A wide-ranging collection of essays from a celebrated master of the form.
“Darkness is not empty,” writes Teju Cole in Black Paper, a collection of essays that meditate on what it means to keep our humanity—and witness the humanity of others—in a time of darkness. Cole is well-known as a master of the essay form, and in Black Paper he is writing at the peak of his skill, as he models how to be closely attentive to experience—to not just see and take in, but to think critically about what we are seeing and not seeing.
Wide-ranging in their subject matter, the essays are connected by ethical questions about what it means to be human and what it means to bear witness, recognizing how our individual present is informed by a collective past. Cole’s writings in Black Paper approach the fractured moment of our history through a constellation of interrelated concerns: confrontation with unsettling art, elegies both public and private, the defense of writing in a time of political upheaval, the role of the color black in the visual arts, the use of shadow in photography, and the links between literature and activism. Throughout, Cole gives us intriguing new ways of thinking about the color black and its numerous connotations. As he describes the carbon copy process in his epilogue: “Writing on the top white sheet would transfer the carbon from the black paper onto the bottom white. Black transported the meaning.”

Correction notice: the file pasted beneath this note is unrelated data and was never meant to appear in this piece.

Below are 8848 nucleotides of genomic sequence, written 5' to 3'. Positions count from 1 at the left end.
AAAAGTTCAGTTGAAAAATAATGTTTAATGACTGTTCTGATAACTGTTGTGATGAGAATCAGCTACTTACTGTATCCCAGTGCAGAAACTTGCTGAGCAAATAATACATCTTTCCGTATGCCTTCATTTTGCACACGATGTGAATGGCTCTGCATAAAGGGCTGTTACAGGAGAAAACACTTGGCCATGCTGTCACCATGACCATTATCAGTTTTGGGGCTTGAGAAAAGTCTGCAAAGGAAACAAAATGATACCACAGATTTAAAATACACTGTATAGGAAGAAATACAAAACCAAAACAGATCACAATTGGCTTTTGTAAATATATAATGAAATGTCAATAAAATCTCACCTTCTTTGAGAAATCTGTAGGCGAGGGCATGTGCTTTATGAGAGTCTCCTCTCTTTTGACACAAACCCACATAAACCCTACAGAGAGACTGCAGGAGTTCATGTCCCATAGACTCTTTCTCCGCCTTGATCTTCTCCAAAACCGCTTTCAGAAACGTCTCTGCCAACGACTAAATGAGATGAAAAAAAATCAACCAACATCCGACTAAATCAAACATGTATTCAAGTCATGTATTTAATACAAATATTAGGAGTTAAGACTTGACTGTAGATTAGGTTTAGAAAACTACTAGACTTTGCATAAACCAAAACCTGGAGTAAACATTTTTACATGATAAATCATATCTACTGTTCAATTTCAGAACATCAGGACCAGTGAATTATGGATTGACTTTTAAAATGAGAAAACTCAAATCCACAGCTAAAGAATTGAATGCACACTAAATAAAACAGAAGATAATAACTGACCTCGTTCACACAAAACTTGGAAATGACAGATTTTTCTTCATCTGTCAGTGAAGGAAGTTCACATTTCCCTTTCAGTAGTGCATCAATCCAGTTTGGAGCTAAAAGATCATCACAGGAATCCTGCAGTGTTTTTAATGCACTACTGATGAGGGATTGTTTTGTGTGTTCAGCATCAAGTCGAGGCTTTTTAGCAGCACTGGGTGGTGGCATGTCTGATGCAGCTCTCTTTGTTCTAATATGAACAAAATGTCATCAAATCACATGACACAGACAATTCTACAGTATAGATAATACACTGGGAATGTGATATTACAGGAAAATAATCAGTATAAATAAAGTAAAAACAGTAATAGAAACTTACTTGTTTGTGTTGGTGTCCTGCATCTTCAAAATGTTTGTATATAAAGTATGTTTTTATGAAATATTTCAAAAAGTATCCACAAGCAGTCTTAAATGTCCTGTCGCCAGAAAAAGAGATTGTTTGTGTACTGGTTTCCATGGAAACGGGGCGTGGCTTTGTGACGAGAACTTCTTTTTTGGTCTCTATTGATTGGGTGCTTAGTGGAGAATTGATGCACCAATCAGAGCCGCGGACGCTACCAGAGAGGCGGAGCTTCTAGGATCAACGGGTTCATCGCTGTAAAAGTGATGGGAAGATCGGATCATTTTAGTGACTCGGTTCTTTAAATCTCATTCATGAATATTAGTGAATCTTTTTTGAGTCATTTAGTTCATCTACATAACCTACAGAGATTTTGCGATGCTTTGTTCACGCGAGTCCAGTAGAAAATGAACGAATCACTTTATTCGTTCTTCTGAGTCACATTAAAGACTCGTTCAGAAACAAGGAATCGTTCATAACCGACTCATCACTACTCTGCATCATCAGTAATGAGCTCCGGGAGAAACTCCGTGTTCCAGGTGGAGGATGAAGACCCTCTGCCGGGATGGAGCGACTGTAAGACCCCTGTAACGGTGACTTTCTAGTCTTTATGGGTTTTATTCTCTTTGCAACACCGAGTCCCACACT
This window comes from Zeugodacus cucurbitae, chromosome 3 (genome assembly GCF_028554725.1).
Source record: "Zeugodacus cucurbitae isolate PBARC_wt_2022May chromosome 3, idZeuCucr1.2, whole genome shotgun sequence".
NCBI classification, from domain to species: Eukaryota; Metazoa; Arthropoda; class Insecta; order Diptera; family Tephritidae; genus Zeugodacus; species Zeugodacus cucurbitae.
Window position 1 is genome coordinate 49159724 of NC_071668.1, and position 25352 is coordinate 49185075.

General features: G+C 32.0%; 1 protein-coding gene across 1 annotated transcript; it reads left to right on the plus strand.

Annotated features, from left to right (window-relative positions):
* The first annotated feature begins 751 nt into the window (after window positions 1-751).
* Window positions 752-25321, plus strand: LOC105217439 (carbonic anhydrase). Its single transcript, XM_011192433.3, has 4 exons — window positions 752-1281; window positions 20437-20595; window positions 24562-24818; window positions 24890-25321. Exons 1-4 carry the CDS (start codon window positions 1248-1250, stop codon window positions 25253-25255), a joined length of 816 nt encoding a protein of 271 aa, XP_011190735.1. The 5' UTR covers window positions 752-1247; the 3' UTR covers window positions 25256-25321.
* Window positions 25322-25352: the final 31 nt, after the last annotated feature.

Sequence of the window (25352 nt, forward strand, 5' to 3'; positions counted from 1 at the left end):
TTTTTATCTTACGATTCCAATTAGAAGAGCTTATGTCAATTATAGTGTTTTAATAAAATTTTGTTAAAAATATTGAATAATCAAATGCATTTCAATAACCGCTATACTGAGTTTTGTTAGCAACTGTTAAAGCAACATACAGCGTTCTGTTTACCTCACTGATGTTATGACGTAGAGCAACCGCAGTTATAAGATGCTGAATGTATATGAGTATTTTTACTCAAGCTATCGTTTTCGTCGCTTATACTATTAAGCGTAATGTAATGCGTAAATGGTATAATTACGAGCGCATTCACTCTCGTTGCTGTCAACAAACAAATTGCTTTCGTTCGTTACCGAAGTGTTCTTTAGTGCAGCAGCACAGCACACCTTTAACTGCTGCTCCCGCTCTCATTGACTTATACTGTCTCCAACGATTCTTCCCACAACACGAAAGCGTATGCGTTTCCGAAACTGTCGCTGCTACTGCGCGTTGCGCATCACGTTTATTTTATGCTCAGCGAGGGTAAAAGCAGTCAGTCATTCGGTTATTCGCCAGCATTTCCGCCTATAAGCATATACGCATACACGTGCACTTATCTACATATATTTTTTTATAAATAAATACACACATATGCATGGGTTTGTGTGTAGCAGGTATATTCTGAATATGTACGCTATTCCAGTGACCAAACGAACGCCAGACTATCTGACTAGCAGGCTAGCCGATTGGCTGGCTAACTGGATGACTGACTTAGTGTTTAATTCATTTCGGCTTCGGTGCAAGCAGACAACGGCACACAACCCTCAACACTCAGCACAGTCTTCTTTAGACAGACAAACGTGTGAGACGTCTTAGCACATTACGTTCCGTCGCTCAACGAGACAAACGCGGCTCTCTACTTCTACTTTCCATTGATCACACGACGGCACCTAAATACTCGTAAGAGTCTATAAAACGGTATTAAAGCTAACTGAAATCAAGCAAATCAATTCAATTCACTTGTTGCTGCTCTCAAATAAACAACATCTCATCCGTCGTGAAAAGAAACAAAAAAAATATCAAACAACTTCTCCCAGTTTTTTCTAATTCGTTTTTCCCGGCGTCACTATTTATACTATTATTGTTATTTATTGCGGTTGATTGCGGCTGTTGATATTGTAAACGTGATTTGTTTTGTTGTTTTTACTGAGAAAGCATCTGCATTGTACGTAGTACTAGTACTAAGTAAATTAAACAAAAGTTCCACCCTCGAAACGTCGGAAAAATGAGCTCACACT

About the Author
Teju Cole is a novelist, photographer, critic, curator, and the author of six books, which include Open City, Blind Spot, and, most recently, his photobook Fernweh. He was the photography critic of the New York Times Magazine from 2015 until 2019. A 2018 Guggenheim Fellow, he is currently the Gore Vidal Professor of the Practice of Creative Writing at Harvard.
“[Teju Cole is] an emissary for our best selves. He is sampling himself for our benefit, hoping for enlightenment, and seeking to provide pleasure to us through his art. May his realm expand.”
— Norman Rush, New York Review of Books, on Known and Strange Things
“The places he can go, you feel, are just about limitless.”
— Dwight Garner, New York Times, on Every Day Is for the Thief
“He takes in news from African countries and American cities; but also, by necessity and interest, Asian, European and Latin American culture and history. In short, the world belongs to Cole and is thornily and gloriously allied with his curiosity and his personhood.” — Claudia Rankine, New York Times Book Review, on Known and Strange Things
“The forms of resistance depend on the culture they resist, and in our era of generalizations and approximations and sloppiness, Teju Cole’s precise and vivid observation and description is an antidote and a joy. This is a book written with a scalpel, a microscope, and walking shoes, full of telling details and sometimes big surprises.” — Rebecca Solnit, on Known and Strange Things